So you think you’ve met the co-op or condo of your dreams, at a price you can afford? Before you stroll too far down the path of home ownership, remember that the building—and what’s around it--will affect your future happiness as much as the apartment itself.
To spare yourself time, expense and heartache, it pays to do some sleuthing online even before you hire an attorney to review the financials and board minutes.
A great place to start is with the detailed Property Data Reports on real estate search site Point2 Homes, sister site of real estate data powerhouse PropertyShark.
Bonus: You’ll get four free property reports just for registering.
Here are seven questions to ask yourself and answer in just a few clicks on Point2 Homes before you make an offer or sign a contract:
1. Are there any nuisances near the building?
You would probably want to know if an adjacent building has dozens of violations for vermin. Or if a nearby nightclub or construction site has triggered an avalanche of 311 noise complaints.
On the Point2 Homes homepage, look up your building by clicking “Look Up Any Property.”
Now, scroll down, and click on the Area Information tab next to the Property Data Report tab. Beneath a list of recent sales, you’ll find a map that can be filtered by several dozen useful criteria, including “311 Service Requests” and “HPD Violations.”
The 311 map displays recent complaints in the neighborhood about quality of life issues including construction noise and vermin, while the “HPD Violations” map shows the number of open and uncorrected violations on your building and neighboring buildings. Click on any buildings that have an unusually high number of violations. Then open their property reports to see what the violations were for.
2. Is the building located in a rezoning district?
If the building is in a current or proposed rezoning area, you and your attorney will need to do some due diligence to find out how the neighborhood around you may change.
To learn whether the building is in a district undergoing rezoning, click on the “Area Information” tab at the top of the report. Scroll down beneath the map, and check the box next to “Rezoning Project Areas.” In the example below, the rezoning areas are shaded in red.
3. Is the building near a toxic site?
In the Hazards & Environment section of the Property Data Report, a map shows any toxic sites in the building or the vicinity, from toxic dumps to garbage landfills, leaking oil tanks, hazardous waste sites and pollution discharges. There’s also a handy guide for decoding the symbols.
4. Is the building in or near a flood zone, and if so, how was that affected by Hurricane Sandy?
Using the map under the “Area Information” tab, check the box next to “FEMA Flood Zones” to see whether your prospective building lies in an existing flood zone. Now check the box next to “FEMA ABFE Zone (Post Hurricane Sandy)” to see how Hurricane Sandy changed flood predictions for the area.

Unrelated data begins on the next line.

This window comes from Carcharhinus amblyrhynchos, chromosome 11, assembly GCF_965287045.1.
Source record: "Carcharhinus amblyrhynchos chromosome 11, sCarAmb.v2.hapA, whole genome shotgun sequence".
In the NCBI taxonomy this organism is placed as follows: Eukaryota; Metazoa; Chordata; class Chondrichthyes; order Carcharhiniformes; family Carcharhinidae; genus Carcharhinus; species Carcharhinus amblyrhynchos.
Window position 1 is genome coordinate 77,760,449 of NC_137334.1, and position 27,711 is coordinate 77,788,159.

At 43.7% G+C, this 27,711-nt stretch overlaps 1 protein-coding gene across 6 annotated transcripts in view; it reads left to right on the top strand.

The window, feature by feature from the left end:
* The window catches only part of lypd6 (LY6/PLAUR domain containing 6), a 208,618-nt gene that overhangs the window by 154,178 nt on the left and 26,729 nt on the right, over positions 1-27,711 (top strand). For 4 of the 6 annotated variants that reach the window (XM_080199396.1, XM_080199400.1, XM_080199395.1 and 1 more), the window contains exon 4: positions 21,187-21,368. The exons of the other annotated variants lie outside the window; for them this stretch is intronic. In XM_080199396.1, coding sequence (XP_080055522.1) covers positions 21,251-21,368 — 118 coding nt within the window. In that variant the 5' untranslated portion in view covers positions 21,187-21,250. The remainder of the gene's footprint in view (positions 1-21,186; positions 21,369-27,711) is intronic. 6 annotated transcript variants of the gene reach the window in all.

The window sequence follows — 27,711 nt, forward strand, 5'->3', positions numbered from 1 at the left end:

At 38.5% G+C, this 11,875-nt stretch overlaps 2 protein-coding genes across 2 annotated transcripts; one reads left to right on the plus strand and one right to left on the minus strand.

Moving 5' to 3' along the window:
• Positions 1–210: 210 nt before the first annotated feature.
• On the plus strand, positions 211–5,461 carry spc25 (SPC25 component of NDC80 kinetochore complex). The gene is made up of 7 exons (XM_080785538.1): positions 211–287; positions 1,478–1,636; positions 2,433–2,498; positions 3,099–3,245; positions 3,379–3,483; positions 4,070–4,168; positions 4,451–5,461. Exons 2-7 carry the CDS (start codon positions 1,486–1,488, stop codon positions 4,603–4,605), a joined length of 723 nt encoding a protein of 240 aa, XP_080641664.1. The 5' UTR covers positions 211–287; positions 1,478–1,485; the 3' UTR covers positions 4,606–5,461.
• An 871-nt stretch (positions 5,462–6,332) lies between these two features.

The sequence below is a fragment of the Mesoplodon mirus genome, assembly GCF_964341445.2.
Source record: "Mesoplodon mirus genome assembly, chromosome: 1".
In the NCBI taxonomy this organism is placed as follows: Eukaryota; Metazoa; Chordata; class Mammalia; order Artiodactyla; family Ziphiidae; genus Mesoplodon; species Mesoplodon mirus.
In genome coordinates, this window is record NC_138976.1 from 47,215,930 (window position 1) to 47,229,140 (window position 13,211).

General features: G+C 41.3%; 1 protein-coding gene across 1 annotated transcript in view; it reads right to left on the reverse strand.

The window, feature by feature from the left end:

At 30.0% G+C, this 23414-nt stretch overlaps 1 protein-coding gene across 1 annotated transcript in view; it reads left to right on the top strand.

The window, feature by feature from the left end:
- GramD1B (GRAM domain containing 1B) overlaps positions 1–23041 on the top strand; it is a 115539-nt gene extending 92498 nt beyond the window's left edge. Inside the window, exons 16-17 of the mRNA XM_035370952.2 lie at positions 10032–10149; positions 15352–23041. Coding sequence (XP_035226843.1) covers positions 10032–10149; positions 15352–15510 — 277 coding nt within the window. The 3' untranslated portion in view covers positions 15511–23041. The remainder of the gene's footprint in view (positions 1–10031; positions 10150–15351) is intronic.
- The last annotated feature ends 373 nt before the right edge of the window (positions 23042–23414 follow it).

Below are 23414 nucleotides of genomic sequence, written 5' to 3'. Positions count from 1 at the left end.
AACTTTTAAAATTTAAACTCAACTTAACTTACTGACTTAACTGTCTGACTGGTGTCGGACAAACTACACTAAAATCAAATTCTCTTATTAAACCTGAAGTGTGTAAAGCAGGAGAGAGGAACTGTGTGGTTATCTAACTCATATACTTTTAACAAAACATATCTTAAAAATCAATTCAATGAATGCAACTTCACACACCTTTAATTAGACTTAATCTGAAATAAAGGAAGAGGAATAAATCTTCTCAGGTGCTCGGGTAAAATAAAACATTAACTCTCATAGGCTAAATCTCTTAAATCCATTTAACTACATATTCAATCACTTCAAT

The first example below, for instance, shows existing FEMA maps of the far West Village. The second map, with the FEMA ABFE overlay, shows flood vulnerability based on Hurricane Sandy. This information will be considered by FEMA when redrawing its next set of flood zone maps.
5. How well is the building managed?
In the Property Data Report, an excessive number of HPD violations can signal that the building is not in great physical condition, possibly as a result of inefficient management. It could also foreshadow expensive assessments, and a high number of violations can make it difficult to get financing in the building.
6. Is the building landmarked or located in a historic district?
If the building is landmarked or simply located in a historic district, that can be a boon to your property values but a hit to your wallet, as renovation and maintenance is often more time consuming and expensive.
Historic District and Landmark status is noted in the “Neighborhood” and “Building” categories of the Overview section near the top of each property data report.
7. What public schools is the building zoned for? What schools (public and private) are nearby—or too nearby?
You can explore nearby public and private schools by clicking on the “Area Information” tab, scrolling down beneath the map and filtering the map by various school-related choices including School Attendance Zones, Proximity to Junior High School, Proximity to College/University, Public Schools, Private Schools and School Districts.
To claim your four free reports, just register on Point2 Homes. Once the addiction kicks in, you can become a subscriber; New York Property Data Packages are $39.95 per month for up to 100 reports.
Here are some helpful links to get you started.
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